Final sixteen PPGTP projects total $109 million in funding
By Pulp & Paper Canada
By Pulp & Paper Canada
The final projects funded by the $1-billion Pulp and Paper Green Transformation Program (PPGTP) were announced mid-November, with Nanaimo Forest Products, Paper Excellence, AV Cell, Meadow Lake Mechanical Pulp and Resolute Forest Products named…
The final projects funded by the $1-billion Pulp and Paper Green Transformation Program (PPGTP) were announced mid-November, with Nanaimo Forest Products, Paper Excellence, AV Cell, Meadow Lake Mechanical Pulp and Resolute Forest Products named as recipients. The sixteen PPGTP-funded projects completed at 11 pulp and paper mills represent a total investment of $109.2 million by the Government of Canada.
Among the projects announced, $12 million in funding went to AV Cell Inc. in Atholville, N.B., for capital upgrades to treat two mill effluent streams using an anaerobic process. This form of effluent treatment will allow the mill to produce more renewable energy through the combustion of biogas, thereby offsetting consumption of fossil fuels and reducing emissions.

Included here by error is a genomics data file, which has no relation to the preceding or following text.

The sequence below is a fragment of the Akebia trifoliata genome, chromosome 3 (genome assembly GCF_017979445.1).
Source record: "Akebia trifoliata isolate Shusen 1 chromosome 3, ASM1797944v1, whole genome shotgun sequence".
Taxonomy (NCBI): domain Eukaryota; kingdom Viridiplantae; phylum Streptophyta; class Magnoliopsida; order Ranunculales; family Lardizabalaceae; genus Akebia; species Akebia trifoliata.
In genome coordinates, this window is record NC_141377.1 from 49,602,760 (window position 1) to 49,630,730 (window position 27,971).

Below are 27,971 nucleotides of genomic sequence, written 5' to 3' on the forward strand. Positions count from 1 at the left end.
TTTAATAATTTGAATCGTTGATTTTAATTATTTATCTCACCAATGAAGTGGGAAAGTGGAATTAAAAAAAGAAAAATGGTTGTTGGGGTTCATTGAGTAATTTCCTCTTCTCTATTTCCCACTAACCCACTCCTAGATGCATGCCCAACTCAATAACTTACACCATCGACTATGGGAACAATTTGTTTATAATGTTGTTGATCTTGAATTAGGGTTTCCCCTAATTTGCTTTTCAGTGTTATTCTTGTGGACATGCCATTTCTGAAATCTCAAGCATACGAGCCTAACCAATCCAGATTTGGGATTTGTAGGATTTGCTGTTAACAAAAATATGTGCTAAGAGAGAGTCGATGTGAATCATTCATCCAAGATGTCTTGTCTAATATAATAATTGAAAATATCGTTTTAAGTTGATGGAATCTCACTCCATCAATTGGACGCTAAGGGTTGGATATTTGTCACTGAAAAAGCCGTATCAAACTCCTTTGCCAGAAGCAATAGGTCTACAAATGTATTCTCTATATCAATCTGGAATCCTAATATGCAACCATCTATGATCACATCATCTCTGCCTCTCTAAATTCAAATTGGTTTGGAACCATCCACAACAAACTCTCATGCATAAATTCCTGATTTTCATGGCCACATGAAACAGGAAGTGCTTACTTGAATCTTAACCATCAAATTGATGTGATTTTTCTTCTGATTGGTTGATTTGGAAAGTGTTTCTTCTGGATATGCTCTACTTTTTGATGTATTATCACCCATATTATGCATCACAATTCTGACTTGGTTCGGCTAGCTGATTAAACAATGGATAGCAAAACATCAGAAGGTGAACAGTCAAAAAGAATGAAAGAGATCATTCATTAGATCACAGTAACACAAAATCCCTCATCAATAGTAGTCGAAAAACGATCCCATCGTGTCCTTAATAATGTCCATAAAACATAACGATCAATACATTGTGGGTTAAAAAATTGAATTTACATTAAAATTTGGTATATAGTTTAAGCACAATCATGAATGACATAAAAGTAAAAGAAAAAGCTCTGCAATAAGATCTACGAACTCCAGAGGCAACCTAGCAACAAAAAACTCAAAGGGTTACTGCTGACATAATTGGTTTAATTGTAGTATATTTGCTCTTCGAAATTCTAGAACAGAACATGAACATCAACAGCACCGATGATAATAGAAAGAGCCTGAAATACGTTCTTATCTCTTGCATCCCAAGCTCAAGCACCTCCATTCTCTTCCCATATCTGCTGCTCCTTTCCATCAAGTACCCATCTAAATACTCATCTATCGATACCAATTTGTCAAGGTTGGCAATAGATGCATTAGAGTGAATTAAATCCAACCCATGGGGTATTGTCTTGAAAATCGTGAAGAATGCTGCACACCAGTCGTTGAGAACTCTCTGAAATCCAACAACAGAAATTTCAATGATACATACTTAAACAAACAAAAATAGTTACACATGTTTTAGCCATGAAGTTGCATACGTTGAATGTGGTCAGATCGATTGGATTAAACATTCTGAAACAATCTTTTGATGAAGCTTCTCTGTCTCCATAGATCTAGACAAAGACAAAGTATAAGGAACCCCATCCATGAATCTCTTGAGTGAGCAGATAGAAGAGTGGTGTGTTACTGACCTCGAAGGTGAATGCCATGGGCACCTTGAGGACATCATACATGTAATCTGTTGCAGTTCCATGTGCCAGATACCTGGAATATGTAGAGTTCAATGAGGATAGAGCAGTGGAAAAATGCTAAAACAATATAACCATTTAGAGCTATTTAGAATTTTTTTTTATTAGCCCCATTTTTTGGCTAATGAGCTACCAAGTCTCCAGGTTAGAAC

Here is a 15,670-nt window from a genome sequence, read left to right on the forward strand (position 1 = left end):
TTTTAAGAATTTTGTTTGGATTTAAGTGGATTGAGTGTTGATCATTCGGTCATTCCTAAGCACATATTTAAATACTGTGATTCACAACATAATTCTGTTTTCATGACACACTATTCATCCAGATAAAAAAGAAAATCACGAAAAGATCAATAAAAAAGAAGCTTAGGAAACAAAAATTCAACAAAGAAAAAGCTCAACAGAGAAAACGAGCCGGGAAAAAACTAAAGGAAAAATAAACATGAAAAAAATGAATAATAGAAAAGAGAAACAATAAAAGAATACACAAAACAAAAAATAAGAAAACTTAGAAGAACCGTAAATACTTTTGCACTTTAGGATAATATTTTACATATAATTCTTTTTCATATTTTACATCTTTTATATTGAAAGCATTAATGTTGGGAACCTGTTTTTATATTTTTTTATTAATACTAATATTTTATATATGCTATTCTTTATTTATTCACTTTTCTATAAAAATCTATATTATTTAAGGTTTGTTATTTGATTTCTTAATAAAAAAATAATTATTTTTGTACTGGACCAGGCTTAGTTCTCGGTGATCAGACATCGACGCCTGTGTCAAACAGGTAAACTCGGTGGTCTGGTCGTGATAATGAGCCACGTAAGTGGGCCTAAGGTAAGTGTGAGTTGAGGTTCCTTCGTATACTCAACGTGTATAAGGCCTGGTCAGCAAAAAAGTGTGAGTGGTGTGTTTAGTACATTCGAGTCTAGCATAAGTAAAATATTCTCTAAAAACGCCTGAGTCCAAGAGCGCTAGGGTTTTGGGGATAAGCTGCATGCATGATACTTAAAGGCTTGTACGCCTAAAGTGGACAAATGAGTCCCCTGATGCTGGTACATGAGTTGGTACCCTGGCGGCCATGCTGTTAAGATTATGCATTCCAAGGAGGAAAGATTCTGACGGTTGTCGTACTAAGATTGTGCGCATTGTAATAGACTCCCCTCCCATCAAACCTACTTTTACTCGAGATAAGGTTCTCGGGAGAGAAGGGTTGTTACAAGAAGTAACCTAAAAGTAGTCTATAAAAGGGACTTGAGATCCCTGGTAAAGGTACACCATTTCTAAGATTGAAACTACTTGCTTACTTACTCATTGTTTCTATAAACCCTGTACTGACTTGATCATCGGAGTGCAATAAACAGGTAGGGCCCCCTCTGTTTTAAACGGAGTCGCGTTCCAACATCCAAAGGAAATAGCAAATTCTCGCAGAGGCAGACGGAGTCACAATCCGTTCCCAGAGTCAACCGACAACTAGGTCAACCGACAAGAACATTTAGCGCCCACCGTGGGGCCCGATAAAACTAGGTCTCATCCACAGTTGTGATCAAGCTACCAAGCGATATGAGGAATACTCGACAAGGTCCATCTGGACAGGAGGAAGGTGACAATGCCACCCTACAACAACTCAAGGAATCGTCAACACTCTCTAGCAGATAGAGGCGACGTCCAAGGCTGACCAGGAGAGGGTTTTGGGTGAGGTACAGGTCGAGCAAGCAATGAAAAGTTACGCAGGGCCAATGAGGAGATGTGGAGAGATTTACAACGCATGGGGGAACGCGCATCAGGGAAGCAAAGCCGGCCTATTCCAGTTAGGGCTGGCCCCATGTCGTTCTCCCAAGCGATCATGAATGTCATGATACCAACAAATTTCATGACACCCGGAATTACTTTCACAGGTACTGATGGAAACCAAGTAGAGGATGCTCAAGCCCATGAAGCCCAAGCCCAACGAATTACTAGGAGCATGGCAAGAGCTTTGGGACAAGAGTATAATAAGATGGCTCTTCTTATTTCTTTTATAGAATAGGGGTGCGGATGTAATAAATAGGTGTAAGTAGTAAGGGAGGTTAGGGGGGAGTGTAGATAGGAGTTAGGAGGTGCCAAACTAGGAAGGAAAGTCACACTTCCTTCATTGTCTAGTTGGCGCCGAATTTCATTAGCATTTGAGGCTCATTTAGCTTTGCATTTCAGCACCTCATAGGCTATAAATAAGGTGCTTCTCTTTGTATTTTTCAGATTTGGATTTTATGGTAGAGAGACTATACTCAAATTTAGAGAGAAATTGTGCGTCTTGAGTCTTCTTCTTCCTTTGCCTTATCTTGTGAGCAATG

In B.C., $21.3 million in funding is helping Nanaimo Forest Products (Nanaimo, B.C.) and Paper Excellence (formerly Tembec, Skookumchuck, B.C.)
Meadow Lake Mechanical Pulp mill in Meadow Lake, Saskatchewan received $2.6 million funding to improve the energy efficiency of the mill through the installation of two low-consistency refiners that reduce its consumption of electricity while maintaining the same pulp quality.
In Quebec, Resolute Forest Products’ Saint-Félicien mill (formerly Fibrek), received an investment of $10 million to support two projects which are helping improve the mill’s energy efficiency while increasing its generation of renewable electricity. As well, an investment of $800,000 went to the Kruger Wayagamack mill in Trois-Rivières to improve the mill’s energy efficiency through optimized heat exchange.
The Pulp and Paper Green Transformation Program stopped taking submissions in March 2012. It was intended to improve mills’ overall environmental performance through capital upgrades aimed at improved energy efficiency, increased renewable electricity production and diversified product lines.
In addition to the direct environmental benefits of PPGTP projects, the program has helped generate new investments that are making Canadian pulp and paper facilities more sustainable and more competitive. In total, the program has provided funding for 98 projects in 38 communities.
In some cases, PPGTP funding allowed mills to expand their revenue streams by selling surplus energy to the grid. The renewable electricity generated by PPGTP-funded projects is expected to create $149 million annually in revenues for Canadian pulp and paper mills.
Collectively, these projects are expected to directly reduce greenhouse gas emissions of the Canadian pulp and paper sector by more than 10%, and communities are benefiting from improved air emissions and reduced noise from mills.